“This is the street for the books, for the writers, for the poets. Everyone comes, everyone learns here,” Aung Soe Min, a long-time gallery owner on Pansodan, tells AFP.
“Everything you need to know, you can come to Pansodan.”
Built by the British and once called Phayre Street, the downtown artery runs south from the train station to the river, where traders arrive by morning ferry.

Yangon’s growth — statistics show the population has nearly doubled since 1983 to reach 7.3 million — has left city services struggling to catch up.
The annual monsoon season clogs decades-old plumbing networks and that is when Min Aung is busiest.
Sitting among plungers, pipes and a spare toilet lid serving as an advertisement for his services, the 58-year-old is a veteran of Yangon’s small army of streetside plumbers who still find work in the rapidly modernizing commercial capital.
“As long as there are toilets, there is work for us,” Min Aung tells AFP, puffing a cheroot as morning traffic whooshes by.
Close by is Khin Ohn Myint, 47, who provides quick manicures, fixes ingrown toenails and syringes ears to remove wax build-up.
“I didn’t have money to invest in other businesses, so I did this for a living,” she says, smiling.
Earning around $10 a day, she has put her children through university so they can pursue other careers.
She says she enjoys helping relieve people’s suffering and has even had to remove the occasional cockroach from a customer’s ear.
“Pansodan is a historic street for us,” she says as she digs out a piece of dirt from under a customer’s toenail.

The street is also famous for its pavement booksellers whose offerings include everything from 19th-century literary classics to tomes on Myanmar’s real estate laws and taboo subjects like the Rohingya crisis.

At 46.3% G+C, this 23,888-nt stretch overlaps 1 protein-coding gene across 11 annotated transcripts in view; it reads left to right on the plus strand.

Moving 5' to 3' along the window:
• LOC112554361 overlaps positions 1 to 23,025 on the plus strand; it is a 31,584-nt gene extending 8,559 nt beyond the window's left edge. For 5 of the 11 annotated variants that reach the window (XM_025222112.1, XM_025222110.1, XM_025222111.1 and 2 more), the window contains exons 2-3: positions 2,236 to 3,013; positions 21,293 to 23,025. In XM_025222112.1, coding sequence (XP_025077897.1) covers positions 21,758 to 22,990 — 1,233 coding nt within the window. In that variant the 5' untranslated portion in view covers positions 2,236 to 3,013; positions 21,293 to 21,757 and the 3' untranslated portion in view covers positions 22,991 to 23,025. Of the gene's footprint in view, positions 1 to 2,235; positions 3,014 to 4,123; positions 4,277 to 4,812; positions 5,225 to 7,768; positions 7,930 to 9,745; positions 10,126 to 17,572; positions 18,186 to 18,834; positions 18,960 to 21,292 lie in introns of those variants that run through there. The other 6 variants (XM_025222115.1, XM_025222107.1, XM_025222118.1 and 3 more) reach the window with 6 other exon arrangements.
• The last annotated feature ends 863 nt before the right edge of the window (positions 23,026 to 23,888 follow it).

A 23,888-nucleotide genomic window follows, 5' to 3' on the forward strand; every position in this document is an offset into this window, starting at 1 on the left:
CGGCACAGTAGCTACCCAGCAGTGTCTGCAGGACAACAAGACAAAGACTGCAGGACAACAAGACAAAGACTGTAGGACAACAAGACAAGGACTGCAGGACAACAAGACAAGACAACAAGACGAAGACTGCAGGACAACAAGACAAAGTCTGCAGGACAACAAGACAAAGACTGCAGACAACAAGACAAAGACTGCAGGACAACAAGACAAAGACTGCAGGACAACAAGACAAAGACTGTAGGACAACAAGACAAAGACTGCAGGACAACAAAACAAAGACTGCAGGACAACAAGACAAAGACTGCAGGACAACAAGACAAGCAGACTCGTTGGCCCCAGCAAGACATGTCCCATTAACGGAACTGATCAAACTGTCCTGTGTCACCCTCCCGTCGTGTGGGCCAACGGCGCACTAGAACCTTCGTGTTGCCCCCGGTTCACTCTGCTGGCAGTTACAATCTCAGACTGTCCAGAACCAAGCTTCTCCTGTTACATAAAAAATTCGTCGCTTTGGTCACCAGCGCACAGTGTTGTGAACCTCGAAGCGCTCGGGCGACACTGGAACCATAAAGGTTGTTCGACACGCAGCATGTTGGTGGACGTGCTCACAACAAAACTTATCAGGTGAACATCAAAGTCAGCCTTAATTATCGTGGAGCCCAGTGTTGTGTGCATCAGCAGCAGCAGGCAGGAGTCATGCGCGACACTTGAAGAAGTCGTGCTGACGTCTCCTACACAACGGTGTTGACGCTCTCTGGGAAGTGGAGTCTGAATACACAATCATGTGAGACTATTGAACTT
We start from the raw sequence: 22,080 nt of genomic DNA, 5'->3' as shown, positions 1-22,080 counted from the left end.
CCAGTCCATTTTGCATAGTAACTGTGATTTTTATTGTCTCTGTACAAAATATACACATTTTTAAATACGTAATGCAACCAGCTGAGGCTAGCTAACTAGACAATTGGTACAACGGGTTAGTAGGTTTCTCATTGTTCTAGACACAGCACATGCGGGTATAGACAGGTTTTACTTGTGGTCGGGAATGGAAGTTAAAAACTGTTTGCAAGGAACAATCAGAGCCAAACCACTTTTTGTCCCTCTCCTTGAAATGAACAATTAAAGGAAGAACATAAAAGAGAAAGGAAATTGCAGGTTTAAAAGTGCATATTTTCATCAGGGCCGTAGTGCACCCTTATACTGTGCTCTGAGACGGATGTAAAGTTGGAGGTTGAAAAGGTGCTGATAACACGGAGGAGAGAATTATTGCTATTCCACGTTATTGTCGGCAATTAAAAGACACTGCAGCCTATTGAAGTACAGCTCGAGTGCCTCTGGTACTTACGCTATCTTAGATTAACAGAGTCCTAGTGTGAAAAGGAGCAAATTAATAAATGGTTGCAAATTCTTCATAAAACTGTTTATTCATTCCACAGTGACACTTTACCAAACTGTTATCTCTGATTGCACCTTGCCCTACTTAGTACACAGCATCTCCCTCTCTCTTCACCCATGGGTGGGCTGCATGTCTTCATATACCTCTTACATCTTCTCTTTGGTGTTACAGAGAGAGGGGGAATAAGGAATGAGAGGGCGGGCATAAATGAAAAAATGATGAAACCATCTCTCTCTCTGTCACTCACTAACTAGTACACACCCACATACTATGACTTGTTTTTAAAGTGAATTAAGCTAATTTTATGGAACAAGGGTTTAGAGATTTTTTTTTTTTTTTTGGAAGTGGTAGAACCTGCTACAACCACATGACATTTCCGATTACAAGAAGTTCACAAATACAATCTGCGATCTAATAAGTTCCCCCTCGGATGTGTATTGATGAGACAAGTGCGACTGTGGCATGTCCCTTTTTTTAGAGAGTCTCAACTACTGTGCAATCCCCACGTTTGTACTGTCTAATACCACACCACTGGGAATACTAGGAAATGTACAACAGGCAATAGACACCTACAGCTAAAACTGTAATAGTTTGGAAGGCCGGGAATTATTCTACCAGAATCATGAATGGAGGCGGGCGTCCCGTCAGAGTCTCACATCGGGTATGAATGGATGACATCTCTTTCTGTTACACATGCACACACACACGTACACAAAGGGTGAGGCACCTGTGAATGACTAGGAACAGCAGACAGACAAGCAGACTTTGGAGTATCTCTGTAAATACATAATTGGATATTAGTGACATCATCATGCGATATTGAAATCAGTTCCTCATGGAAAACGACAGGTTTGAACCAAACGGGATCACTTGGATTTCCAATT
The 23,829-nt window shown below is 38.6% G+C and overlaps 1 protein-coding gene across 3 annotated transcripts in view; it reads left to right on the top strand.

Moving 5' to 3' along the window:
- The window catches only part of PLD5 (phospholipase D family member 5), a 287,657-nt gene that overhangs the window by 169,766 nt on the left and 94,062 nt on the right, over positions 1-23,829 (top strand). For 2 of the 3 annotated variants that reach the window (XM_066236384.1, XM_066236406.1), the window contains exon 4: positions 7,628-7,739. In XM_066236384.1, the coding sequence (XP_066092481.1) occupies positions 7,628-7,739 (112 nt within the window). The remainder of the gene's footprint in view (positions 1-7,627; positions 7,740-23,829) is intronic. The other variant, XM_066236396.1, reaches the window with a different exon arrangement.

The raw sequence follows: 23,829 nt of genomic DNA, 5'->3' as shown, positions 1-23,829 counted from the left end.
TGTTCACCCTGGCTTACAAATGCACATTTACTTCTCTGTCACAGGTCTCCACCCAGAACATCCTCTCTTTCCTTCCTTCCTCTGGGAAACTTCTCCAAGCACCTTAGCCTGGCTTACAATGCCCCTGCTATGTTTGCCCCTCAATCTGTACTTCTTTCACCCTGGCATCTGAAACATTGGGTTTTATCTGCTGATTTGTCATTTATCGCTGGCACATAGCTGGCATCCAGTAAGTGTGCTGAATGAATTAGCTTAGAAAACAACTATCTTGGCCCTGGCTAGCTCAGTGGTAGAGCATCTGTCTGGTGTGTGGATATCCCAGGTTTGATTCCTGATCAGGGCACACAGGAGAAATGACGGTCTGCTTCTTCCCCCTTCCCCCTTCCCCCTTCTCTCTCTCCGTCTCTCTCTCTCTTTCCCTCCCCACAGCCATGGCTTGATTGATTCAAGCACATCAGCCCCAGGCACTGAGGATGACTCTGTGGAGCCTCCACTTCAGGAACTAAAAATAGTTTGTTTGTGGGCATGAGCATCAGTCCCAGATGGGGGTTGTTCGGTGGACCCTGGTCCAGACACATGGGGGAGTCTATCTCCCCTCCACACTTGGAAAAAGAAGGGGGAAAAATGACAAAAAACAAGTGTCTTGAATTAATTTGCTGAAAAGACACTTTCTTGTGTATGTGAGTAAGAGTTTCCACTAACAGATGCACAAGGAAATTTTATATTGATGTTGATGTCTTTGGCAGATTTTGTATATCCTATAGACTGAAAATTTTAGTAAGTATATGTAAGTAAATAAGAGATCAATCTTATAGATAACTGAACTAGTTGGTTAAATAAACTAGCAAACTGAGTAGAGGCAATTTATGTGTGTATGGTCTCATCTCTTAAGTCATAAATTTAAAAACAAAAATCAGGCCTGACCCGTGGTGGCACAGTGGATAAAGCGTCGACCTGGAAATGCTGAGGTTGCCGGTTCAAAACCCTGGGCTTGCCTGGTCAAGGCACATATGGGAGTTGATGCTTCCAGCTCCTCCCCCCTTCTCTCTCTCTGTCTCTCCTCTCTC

Its reputation as a place to read and access ideas gave it the nickname Pansodan University.
Tin Than has sold books here since 1980, but most of his competitors have shut shop.
“Now I only have around two or three customers each month,” he says.
The prime location has given him a front-row seat to historic events such as the 2007 “Saffron Revolution” when Buddhist monks staged a rare protest against the junta.
“When others started packing their books and closing their shops, I also had to close and run away. The riots happened right before my eyes.”
Aung Min was trained to use a typewriter in the military.
But he retired in 1980 and the 72-year-old has been working on Pansodan ever since.
“Computers were not so popular in the old days, so people had to rely on typewriters,” he said.
Based outside the High Court, Aung Min specializes in legal documents, from marriage certificates to notarised letters.
Although living costs have increased in the intervening years, he struggles to make more than 5,000 kyat ($3) a day — a sign that Myanmar’s transition is passing some people by.
He intends to keep working until he is 80 at least. “There were two or three typewriters on this street; we had our own customers,” he said.
“I am the only typewriter left here nowadays.”